Convention center suffers damage after water main break

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Crews tear up a downtown sidewwalk to access a broken water main in front of the Greater Columbus Convention Center
Crews tear up a downtown sidewwalk to access a broken water main in front of the Greater Columbus Convention Center

Crews arrived around five o’clock in the morning to find the convention center’s main hallway filled with water. They saw buckled concrete floors and crumbling drywall and feared the building had suffered severe structural damage. But Columbus Fire Battalion Chief Michael Fowler says the way the floors were installed may have saved the building.

“The floor is designed to float,” Fowler says. “It’s not connected to the columns. The columns go 35 feet or more in to the ground and have a cement anchor, and that’s what holds the building up. Then the floors were poured around the columns on ground level, and they can rise or heave if there’s any freezing or anything like that.”

The building was cleared when officials feared a collapse in the center’s main hallway. In the hallway at that time, were products and displays belonging to the Longaberger Basket Company. Longaberger was scheduled to begin its annual convention, with many of the company’s top sales people from around the country gathering in Columbus through the weekend.

Longaberger spokesman Tom Matthews says convention center officials notified the company early enough that they were able to move many of the first-day meetings to nearby hotels and meeting rooms. But Matthews says many of their products and signage in the main hallway suffered severe water damage and is unusable.

“We did have some damage, some of it extensive,” Matthews says. “Particularly to our company store we set up with retail product, business supplies and things like that our business leaders can buy. That did suffer some pretty heavy damage.”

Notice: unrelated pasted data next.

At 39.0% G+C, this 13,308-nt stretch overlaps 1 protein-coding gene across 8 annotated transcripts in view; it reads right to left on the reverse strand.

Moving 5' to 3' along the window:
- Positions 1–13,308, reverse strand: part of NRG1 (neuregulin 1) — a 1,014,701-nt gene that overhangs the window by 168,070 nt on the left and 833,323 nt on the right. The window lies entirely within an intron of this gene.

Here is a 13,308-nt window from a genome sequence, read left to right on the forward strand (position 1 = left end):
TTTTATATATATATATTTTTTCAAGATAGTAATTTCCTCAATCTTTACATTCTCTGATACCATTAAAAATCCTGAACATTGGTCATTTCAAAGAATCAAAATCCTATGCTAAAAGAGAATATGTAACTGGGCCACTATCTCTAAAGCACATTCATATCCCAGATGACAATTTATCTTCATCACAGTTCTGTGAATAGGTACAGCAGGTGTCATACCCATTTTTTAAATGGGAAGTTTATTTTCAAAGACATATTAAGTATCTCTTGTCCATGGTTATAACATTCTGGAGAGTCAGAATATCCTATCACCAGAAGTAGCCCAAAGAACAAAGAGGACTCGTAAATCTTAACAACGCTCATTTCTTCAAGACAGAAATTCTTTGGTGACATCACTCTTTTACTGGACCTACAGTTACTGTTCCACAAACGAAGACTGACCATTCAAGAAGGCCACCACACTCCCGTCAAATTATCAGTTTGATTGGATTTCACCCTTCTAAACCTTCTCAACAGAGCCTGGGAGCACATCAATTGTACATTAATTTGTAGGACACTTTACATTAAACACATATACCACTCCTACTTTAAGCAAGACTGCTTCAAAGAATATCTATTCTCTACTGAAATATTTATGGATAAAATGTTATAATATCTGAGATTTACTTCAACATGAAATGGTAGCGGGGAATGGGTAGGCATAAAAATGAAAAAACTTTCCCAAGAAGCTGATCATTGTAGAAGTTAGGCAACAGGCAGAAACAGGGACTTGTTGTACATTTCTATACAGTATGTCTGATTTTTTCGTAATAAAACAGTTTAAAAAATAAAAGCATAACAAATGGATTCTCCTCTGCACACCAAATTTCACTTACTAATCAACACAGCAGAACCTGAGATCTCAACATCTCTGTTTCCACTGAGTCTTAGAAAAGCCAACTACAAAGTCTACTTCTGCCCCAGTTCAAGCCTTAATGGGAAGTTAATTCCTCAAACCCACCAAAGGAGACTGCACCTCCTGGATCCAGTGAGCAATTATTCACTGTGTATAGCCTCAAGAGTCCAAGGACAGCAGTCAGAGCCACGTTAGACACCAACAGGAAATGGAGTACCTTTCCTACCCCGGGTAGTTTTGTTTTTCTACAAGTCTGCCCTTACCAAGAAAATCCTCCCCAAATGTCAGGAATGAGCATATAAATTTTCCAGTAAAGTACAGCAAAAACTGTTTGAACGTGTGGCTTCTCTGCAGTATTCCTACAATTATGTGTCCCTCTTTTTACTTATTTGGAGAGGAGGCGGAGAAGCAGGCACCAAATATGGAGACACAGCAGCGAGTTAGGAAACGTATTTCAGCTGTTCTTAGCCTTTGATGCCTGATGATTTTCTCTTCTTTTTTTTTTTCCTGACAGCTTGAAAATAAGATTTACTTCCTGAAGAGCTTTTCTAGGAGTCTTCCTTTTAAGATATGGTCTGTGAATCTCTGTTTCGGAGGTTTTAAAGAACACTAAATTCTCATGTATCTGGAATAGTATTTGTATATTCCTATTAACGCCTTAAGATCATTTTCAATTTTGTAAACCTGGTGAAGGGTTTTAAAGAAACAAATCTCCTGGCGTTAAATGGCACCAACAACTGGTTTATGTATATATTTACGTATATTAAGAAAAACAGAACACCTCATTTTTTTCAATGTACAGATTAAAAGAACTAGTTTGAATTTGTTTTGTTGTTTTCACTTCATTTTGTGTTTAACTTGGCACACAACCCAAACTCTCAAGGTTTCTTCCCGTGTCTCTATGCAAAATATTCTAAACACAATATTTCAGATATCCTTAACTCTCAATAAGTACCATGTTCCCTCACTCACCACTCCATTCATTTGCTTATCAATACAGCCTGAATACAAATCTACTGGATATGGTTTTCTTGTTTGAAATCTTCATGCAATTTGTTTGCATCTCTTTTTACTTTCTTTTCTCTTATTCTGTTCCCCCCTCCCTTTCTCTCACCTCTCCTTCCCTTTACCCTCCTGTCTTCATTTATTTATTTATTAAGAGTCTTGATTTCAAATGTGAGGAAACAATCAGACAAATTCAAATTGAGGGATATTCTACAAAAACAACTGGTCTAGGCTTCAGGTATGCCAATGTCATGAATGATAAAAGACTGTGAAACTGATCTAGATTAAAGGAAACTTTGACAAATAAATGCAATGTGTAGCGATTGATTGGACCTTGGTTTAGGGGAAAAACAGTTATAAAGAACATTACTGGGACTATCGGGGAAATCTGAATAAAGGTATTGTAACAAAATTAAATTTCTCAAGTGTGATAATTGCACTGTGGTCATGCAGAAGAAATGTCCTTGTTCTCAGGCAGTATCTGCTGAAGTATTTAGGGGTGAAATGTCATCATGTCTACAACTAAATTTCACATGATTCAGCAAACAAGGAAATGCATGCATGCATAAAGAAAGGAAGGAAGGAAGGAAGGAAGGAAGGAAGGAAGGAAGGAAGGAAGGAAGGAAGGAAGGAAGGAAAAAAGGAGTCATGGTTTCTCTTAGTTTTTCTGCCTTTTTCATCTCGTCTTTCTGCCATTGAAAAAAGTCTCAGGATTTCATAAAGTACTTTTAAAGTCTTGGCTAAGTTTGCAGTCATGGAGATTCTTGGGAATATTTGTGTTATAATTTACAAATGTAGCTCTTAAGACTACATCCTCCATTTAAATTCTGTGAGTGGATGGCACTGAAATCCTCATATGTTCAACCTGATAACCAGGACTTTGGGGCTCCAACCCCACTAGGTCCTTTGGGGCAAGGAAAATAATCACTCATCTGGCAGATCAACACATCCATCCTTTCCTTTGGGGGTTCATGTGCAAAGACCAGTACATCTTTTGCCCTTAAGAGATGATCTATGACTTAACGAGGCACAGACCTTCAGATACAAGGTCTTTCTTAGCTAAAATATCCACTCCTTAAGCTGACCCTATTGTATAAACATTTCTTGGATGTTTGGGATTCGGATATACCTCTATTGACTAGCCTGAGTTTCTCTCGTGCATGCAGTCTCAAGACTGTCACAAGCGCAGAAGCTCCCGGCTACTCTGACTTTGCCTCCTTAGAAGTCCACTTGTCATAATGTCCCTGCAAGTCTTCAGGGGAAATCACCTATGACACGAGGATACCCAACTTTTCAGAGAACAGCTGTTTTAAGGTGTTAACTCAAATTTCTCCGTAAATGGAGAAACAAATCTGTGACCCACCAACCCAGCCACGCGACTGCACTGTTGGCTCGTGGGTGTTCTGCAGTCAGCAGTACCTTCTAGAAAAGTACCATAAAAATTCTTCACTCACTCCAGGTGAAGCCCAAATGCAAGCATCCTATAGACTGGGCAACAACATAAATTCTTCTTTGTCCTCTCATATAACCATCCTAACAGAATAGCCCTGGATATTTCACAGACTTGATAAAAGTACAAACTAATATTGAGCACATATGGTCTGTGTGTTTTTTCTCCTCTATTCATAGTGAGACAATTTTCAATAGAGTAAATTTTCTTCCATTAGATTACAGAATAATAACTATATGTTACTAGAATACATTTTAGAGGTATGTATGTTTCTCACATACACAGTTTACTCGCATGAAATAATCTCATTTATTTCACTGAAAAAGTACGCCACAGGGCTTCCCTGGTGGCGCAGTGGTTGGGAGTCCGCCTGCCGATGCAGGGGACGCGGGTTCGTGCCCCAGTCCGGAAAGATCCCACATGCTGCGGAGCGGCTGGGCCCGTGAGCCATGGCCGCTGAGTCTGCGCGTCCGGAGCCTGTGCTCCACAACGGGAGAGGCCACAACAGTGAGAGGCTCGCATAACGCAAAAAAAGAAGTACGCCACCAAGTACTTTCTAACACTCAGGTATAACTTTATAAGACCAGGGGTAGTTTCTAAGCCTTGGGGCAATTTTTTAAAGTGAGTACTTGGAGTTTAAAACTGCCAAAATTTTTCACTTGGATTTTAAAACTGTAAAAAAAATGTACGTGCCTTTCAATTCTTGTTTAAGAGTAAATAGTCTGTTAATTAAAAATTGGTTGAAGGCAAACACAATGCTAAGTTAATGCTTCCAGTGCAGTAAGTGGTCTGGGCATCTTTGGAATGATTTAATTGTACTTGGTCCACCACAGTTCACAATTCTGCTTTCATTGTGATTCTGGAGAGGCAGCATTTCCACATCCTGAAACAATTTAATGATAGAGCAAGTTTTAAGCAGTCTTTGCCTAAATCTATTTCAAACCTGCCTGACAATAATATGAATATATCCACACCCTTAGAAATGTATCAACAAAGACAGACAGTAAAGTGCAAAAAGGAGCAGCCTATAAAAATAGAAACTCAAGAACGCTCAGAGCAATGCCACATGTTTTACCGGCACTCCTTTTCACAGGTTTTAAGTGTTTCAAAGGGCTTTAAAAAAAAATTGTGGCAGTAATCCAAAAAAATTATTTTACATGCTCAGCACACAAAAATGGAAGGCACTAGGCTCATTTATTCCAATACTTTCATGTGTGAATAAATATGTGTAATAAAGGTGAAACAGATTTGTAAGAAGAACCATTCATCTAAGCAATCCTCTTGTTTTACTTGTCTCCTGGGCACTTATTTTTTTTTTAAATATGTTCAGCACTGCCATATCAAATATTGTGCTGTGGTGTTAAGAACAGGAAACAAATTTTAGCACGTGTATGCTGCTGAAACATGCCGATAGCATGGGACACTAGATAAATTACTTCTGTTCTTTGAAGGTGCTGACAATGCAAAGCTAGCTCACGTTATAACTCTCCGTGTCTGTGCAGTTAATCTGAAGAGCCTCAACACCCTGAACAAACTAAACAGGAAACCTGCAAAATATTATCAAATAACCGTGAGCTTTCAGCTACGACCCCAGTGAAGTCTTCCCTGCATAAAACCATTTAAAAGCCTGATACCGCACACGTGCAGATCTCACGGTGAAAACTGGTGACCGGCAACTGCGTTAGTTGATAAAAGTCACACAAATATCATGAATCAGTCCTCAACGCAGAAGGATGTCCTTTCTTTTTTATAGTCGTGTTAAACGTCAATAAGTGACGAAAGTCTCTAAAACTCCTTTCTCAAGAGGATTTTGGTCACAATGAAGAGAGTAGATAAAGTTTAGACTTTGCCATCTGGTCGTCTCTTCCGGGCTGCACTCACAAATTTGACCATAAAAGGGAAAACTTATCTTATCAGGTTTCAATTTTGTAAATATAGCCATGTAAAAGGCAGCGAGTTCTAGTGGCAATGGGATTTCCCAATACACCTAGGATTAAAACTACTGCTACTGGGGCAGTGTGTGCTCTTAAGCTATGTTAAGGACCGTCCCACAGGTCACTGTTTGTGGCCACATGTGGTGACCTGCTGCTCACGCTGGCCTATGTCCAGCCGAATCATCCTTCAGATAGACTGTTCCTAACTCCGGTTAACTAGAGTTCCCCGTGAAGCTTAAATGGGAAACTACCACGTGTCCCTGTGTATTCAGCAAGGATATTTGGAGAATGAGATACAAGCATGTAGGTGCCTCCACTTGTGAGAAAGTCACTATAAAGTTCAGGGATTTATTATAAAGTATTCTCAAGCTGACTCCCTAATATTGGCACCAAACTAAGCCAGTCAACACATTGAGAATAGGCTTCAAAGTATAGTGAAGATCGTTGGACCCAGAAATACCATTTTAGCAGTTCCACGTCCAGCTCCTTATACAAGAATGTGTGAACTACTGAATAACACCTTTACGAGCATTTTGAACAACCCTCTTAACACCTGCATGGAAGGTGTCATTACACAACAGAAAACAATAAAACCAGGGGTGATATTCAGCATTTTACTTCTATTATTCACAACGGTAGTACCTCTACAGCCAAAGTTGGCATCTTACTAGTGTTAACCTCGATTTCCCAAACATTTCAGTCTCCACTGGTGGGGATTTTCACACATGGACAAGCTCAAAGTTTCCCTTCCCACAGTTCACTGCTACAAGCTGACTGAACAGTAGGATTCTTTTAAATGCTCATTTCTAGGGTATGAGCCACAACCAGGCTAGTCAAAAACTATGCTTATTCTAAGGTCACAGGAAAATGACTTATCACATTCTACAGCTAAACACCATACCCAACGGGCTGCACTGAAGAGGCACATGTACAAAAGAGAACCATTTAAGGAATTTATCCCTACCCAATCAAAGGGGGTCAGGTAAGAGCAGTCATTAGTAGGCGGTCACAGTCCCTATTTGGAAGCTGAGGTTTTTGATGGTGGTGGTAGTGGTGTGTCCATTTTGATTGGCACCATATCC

Matthews says despite the damages, Longaberger employees tell him they’re still comfortable using the convention center. And that’s good news for Experience Columbus.

The group markets the city to tourists and companies looking to use facilities like the Convention Center. Company spokesperson Beth Irvin says the space is needed with two upcoming conventions totaling more than 14,000 people.

“Initial assessment we’ve gotten from the convention center lead me to believe there is every possibility they may be accommodated as planned,” Irvin says. “If not, we’ll be hearing about that very soon and working with them to make alternative arrangements for their meeting here in town.”

Irvin says early talk of a collapse worried her and other local marketing heads. She says the fallout from a damaged convention center would be extensive.

“”This is an important industry to the community,” Irvin says. “If something would happen to the convention center, that would influence business in the restaurants, the hotels, the shops around it. So yes, it was scary.”

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